2) Grid cloud enable new forms of distributed collaboration tool.

  • Features of live distributed system varied.There are many challenges

    1)Group communication system;
    2)We use it in many ways and benefit from its strong security;
    3)But speed has been a concern.

  • ISIS2 System
    1)Core functionality: fault-toleration speed;
    2)Intend for use in very hard large-scale setting;
    3)The local object instance functions as a gate way;
    4)Read-only operations performed on local state;
    5)Update consistency; 6)Make the developer’s life easier; 7)Virtual consistency model.

  • Other ways to use ISIS2
    1)CloudMake. HDRTFS. RDMA.

1:00pm, July 15: Lecture by Robbert van Renesse

  • Transformations
    The last decade or two have seen a wild growth of large-scale systems that have strongresponsiveness requirements. Such systems include cloud services as well as sensor networks.Their scalability and reliability requirements mandate that these systems are both sharded andreplicated. Also, these systems evolve quickly as a result of changes in workload, addingfunctionality, deploying new hardware, and so on. While these systems are useful, they canbehave in erratic ways and it is not clear that one can build mission- and life-critical systems this way.

  • Supercloud: Combining Cloud Resources into a Single Cloud
    Infrastructure as a Service (IaaS) clouds couple applications tightly with the underlyinginfrastructures and services. This vendor lock-in problem forces users to apply ad-hoc deploymentstrategies in order to tolerate cloud failures, and limits the ability of doing virtual machine (VM) migration and resource scaling across different clouds, and even within availability zones of thesame cloud.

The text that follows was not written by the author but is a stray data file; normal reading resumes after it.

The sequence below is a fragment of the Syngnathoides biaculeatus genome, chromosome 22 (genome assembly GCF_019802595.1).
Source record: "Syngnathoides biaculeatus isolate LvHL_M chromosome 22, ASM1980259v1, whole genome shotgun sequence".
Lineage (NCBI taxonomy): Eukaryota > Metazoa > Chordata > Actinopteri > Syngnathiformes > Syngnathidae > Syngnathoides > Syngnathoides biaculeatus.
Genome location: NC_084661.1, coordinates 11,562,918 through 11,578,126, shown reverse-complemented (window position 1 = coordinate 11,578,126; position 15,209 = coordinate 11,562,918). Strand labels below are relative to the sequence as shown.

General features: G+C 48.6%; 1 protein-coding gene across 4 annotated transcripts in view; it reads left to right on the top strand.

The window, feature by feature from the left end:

• GridControl: Monitoring and Control of the Smart Power Grid
    There are pressing economic and environmental arguments for the overhaul of the current power grid, and its replacement with a Smart Grid that integrates new kinds of green power generatingsystems, monitors power use, and adapts consumption to match power costs and system load.Many promising power management ideas demand scalability of a kind that seem a good fit for cloud computing, but also have requirements (real-time, consistency, privacy, security, etc.) thatcloud computing does not currently support.

  • Configuring Distributed Computations
    Configuring large distributed computations is a challenging task. Efficient use of a cluster requires configuration tuning and optimization based on careful examination of application and hardwareproperties. Considering the large number of parameters and impracticality of using trial and error ina production environment, cluster operators tend to make these decisions based on their experience and rules of thumb. Such configurations can lead to underutilized and costly clusters.

  • Reliable Broadcast for Geographically Dispersed Datacenters